In a recent interview, Danny Wegman admitted that the severity of the economic downturn took him by surprise.
“The signs [of a downturn] were there, but we kept wondering whether it was us, or the weather, or something else,” the chief executive officer of Wegmans Food Markets told the Gannett newspaper group.
What’s not surprising is the swiftness and creativity with which Wegman would react once the crisis was upon him. Wegmans late last year moved to cut prices on hundreds of items in anticipation that its own costs would fall once manufacturers factored in the falling commodity and fuel costs that came along with the recession. The chain estimated these extended discounts would amount to $12 million a year in shelf-price savings for customers.
“During difficult times like these, it’s OK with us if we make a little less money,” Danny Wegman said in a statement.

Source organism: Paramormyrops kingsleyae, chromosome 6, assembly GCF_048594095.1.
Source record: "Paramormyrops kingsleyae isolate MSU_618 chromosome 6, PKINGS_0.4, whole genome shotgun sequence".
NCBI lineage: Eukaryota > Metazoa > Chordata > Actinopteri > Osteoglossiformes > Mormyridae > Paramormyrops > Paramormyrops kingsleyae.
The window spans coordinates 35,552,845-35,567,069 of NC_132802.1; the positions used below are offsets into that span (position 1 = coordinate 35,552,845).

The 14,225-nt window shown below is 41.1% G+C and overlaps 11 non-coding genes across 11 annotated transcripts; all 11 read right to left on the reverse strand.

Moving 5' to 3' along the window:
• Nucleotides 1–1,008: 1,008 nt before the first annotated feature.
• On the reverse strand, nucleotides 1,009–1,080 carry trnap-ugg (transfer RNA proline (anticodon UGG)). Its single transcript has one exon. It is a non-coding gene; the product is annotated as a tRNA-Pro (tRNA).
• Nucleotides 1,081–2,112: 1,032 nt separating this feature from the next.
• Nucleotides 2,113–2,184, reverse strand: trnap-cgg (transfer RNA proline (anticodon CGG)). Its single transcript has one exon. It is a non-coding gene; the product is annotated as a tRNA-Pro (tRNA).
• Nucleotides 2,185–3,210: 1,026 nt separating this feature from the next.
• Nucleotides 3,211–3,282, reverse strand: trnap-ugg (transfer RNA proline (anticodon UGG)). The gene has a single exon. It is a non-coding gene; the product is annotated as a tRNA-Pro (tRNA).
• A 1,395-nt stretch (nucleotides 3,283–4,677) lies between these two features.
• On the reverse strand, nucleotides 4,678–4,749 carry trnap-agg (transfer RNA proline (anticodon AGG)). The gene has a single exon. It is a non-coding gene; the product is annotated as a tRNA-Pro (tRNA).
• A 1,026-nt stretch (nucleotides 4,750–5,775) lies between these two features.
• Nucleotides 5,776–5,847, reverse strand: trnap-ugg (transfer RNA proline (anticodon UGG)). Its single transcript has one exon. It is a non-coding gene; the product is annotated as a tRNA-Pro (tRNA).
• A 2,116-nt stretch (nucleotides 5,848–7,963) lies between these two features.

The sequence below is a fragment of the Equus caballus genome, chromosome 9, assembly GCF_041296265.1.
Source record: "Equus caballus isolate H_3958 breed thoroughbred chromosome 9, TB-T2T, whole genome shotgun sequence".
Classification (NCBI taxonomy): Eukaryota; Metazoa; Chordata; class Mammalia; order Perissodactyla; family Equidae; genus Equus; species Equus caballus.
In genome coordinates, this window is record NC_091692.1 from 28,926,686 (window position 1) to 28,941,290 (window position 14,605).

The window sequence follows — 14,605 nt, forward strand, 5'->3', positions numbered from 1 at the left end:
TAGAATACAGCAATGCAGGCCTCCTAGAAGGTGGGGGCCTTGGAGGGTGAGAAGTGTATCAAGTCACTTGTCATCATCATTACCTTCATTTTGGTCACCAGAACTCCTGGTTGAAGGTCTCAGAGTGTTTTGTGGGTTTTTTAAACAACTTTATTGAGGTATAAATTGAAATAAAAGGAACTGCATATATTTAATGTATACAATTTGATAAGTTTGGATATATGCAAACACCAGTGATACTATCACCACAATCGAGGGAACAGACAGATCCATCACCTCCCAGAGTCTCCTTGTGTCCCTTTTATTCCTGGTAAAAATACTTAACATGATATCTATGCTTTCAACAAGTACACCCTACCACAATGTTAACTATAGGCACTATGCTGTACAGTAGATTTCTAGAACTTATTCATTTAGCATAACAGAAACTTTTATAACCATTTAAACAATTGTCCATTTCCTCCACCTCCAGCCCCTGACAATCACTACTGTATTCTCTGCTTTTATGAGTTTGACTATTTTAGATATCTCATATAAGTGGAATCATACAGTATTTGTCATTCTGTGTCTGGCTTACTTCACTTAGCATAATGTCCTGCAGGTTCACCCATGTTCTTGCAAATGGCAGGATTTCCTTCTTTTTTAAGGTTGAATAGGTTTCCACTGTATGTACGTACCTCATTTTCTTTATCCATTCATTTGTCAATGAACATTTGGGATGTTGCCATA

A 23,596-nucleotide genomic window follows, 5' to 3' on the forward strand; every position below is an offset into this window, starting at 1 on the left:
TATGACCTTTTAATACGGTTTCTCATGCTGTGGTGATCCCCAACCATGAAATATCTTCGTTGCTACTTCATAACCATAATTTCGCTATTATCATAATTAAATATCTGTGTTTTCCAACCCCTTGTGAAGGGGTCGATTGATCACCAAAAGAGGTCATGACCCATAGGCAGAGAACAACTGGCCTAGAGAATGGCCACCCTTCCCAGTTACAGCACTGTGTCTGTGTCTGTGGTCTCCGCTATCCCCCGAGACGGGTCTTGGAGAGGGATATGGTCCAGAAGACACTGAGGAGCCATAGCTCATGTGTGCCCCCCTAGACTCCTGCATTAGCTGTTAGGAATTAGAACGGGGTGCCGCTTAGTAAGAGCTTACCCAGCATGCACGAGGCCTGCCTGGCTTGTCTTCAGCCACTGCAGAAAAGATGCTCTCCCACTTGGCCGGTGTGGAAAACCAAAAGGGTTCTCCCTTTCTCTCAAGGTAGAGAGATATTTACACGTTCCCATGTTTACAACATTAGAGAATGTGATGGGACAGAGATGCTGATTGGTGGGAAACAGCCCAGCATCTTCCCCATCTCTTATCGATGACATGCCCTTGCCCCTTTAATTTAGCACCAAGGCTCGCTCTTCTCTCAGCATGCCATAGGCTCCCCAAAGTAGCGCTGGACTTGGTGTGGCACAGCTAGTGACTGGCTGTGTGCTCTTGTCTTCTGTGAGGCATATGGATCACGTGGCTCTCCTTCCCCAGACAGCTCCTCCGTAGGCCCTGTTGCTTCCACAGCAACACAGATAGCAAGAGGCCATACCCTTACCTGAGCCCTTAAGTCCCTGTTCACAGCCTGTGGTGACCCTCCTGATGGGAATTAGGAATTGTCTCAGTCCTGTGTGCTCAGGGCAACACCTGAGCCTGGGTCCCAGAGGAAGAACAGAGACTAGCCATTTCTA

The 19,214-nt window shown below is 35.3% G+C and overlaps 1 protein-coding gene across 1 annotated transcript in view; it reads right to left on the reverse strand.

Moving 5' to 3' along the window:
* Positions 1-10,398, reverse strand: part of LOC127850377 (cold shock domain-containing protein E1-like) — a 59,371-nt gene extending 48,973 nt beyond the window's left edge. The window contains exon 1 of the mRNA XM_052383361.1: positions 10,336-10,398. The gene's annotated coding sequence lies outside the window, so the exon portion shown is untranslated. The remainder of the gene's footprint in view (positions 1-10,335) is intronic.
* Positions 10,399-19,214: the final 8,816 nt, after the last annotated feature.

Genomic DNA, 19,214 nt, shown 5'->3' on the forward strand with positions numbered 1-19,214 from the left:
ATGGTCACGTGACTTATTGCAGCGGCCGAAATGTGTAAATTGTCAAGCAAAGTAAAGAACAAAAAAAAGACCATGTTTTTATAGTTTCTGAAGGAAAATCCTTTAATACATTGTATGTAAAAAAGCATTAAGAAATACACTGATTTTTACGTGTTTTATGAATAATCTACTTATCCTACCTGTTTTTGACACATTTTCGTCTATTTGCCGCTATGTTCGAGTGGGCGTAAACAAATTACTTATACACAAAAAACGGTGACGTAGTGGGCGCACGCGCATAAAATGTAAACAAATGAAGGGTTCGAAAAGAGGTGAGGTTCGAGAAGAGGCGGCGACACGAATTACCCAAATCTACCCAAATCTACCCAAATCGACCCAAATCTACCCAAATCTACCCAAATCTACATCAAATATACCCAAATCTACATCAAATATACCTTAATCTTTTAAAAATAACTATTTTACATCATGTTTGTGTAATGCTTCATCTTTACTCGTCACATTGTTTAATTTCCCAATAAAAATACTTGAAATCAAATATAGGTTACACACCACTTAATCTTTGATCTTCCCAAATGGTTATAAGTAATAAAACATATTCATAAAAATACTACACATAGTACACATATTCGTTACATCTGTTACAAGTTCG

Today, Wegmans remains focused on prices — and on price as an element within the creative confines of Wegmans stores. Colleen Wegman, Danny’s daughter and president of Wegmans, said her father has brought the same passion, creativity and high standards to dealing with the recession that he brought to reinventing what a grocery store could be.
“My dad has always had a unique view on the world, and that’s part of what’s led to his success,” Colleen Wegman told SN. “He looks at things a little differently than most people. That comes back to his desire for improvement — reaching new heights, trying new things.
“He’s always the same,” she added. “He has the confidence to bring himself to every situation — you could say that’s his style.”
Colleen Wegman said the chain is “focused on helping people get dinner on the table in healthy, affordable ways.”
“People have changed how they are living and their purchasing habits,” she added. “They are looking in our stores for ways to save money.”
Wegmans’ 73rd store opened this spring in Fredericksburg, Va., and another will open in Collegeville, Pa., this fall. The company confirmed it will open in Massachusetts for the first time, but its first stores there could be more than a year away.
— Jon Springer